Many members of the community are not in a position where they have a smartphone readily available, where it be too expensive to own, or too dangerous to carry. Yethu has made an interesting choice to develop a service that will work on older phone models too - we don't often see this in tech. Is it the same developer that works on both a working service for older phone models as well as the smartphone app?

Tuskan: That is correct and because we have been on a shoestring budget. It hasn't been easy and it's been a big learning curve but for what we've done based on the budget, I think what we've done... it's pretty, pretty amazing - even for him (Gregoire Vilde, the current developer). We're still astonished because he's still learning, himself. If we had a nice budget it would help but it's all part of the startup process, I guess.

He's always our MVP.

The initial roll-out for Yethu was in Khayelitsha - how has Khayelitsha served as a prominent starting point for your work?

Sebastian: Khayelitsha is huge. It's the biggest township in Cape Town by far, it was the second biggest in South Africa, now it's about the fourth biggest in South Africa. It's really, really huge. It makes up probably a quarter of Cape Town. There is a lot of people there and a lot of them have stokvels, so it is the ideal location to host. We are very big on going out into the communities, doing our workshops where people feel comfortable.

What are the current Yethu goals?

Sebastian: The main focus now, is to get full stokvels on. Our goals is to get between 10 - 20 stokvels on the system (using the app) to really get it strong. 10 - 20 stokvels is roughly 150 - 300 people using our system. We've got enough money to last us awhile, with that amount of people. If we can get that right, get the formula right. We want to take that 10 - 20 to 1000, and then 100,000 so on. So, it's very much making this model work perfectly and then scaling it up very quickly.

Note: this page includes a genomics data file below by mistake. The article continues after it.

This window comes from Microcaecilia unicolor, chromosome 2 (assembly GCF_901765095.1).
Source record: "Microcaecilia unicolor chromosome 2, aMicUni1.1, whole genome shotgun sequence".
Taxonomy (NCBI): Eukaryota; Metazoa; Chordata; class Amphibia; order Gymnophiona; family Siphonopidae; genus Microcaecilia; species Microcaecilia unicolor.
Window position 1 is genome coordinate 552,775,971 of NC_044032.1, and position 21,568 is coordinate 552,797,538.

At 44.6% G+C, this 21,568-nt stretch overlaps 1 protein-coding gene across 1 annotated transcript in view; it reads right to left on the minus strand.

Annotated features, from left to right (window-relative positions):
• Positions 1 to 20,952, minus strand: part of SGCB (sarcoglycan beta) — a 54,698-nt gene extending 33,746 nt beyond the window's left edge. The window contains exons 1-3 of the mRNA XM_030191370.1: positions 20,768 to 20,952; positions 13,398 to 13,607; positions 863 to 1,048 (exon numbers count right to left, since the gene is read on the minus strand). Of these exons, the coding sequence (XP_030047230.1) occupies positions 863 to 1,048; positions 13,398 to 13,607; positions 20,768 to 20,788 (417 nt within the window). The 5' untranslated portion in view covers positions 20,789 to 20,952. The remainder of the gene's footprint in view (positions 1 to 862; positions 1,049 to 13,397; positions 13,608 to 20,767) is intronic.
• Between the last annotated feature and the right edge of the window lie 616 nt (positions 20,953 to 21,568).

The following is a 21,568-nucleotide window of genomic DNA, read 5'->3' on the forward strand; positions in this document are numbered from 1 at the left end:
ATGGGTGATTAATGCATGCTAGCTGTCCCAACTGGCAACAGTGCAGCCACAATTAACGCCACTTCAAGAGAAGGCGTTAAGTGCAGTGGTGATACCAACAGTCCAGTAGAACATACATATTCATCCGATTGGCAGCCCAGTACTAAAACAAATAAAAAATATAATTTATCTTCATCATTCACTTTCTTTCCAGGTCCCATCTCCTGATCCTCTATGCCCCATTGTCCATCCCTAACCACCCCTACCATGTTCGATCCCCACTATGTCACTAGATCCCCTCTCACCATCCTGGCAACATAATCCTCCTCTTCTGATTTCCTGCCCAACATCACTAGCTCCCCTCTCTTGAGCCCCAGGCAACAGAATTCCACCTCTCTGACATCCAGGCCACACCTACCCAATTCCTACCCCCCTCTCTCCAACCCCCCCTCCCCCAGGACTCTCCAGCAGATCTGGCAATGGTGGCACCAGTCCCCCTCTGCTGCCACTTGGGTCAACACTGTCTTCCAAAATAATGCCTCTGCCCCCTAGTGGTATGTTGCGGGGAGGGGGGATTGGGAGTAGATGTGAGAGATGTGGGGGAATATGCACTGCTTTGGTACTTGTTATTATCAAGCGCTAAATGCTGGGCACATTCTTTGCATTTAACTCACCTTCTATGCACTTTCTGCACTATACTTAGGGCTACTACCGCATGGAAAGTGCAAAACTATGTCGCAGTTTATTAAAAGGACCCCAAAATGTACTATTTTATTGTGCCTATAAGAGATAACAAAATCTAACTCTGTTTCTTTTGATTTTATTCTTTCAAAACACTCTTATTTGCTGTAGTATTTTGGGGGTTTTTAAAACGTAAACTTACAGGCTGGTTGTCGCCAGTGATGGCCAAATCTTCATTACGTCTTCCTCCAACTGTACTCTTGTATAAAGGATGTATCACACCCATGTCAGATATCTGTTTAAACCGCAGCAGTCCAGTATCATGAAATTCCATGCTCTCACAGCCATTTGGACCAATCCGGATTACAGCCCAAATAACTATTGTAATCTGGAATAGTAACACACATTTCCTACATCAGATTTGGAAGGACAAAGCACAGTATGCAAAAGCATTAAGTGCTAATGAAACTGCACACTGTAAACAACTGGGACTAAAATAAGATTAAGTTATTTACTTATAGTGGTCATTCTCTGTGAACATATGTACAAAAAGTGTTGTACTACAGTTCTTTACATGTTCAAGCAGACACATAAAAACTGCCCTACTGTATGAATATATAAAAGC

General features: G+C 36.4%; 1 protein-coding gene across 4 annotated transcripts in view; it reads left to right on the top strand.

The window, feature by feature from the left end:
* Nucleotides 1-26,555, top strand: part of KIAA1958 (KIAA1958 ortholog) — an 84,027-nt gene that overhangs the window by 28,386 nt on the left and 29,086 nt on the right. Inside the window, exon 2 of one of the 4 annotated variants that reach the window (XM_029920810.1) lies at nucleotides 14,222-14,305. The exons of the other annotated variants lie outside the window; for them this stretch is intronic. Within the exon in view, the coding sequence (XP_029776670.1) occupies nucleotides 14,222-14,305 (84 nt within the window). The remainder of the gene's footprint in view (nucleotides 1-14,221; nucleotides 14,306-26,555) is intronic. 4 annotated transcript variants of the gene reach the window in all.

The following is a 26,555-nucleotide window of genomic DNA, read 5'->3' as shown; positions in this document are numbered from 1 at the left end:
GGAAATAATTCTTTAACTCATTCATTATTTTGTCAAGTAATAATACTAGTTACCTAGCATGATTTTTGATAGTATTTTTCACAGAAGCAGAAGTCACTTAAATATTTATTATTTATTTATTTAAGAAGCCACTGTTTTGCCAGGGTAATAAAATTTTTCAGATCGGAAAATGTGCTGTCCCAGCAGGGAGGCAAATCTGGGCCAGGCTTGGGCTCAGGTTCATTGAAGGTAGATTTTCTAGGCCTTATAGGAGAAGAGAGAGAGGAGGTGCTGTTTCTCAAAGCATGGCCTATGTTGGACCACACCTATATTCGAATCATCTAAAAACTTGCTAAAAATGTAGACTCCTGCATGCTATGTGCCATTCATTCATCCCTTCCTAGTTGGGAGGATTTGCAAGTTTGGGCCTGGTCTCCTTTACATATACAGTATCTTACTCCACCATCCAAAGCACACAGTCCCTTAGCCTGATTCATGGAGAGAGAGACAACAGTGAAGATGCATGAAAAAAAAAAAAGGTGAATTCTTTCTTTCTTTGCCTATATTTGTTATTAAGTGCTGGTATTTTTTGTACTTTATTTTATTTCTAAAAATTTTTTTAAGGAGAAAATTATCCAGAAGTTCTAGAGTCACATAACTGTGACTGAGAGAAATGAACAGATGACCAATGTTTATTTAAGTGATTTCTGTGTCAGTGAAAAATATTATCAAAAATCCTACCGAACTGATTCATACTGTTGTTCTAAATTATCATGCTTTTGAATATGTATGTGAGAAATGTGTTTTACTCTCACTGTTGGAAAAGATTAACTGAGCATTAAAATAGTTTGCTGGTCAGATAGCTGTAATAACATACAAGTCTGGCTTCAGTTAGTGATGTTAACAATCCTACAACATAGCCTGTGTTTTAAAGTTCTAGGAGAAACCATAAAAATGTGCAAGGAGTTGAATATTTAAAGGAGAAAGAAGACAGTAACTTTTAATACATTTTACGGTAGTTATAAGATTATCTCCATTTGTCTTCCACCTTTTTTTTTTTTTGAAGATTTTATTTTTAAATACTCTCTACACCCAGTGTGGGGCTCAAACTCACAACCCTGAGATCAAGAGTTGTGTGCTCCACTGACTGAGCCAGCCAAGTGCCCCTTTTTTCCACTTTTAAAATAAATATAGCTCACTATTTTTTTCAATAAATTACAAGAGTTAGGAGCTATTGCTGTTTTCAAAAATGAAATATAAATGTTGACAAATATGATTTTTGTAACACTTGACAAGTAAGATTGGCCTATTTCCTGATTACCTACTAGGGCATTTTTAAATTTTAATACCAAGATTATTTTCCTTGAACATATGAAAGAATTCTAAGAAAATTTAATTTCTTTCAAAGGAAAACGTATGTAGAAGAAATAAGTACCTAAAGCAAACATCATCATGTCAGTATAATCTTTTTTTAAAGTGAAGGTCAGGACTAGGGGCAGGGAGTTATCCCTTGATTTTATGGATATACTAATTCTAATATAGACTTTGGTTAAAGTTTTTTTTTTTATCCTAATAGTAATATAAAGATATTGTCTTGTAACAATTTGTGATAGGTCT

Tuskan: I think what's important to know is that in South Africa, they (stokvels) generate, on a yearly basis, between 45 to 50 billion rands.

That's around 3 - 4 billion dollars, a year, is how much is going into stokvels.

Tuskan: So even though that's through, a poorer community - the amount of money that is saved between them is absolutely mind-boggling. It's a big market and it's all over the world, in various countries with various other names.

Thank you. This is a very challenging, very exciting journey you're on - is there anything you'd like to say - a particular note you'd like to end on?

Sebastian: I think it's probably been the biggest thing I've ever had to do. When we started we thought you just build an app and put it up on the play store-

-And just chill out. (Laughter)

Sebastian: Little did we know, it's not that easy. It's been one of the tougher things I've had to do, far tougher than a degree. It's gotten to that point where we doing Yethu and a degree on the side... a full-time degree... on the side. So it's been a learning curve but everything we do, we think wow, this is amazing - and whenever we go out to communities, and people see this and think wow, this is amazing - it's so rewarding because that's what we want to do, that's why we started this. We want to change lives. We want to improve people's savings and returns. We want them to work up the ladder. You want people to work up a ladder and then their money gets stolen and they end up right back where they started.

Because it's such a unique market, it's not like you can just put something up online and it either flies or it doesn't. It's been a lot of real hard grinding and trying to figure out how to integrate tech with a newer market - and during those hard times when we'd think 'what are we doing!?' then you go back to the ground and you talk to people and you see what a difference it can actually make and people actually want to engage with it, that what gives you the motivation to continue and really make a plan.

Click here to visit Yethu's official site.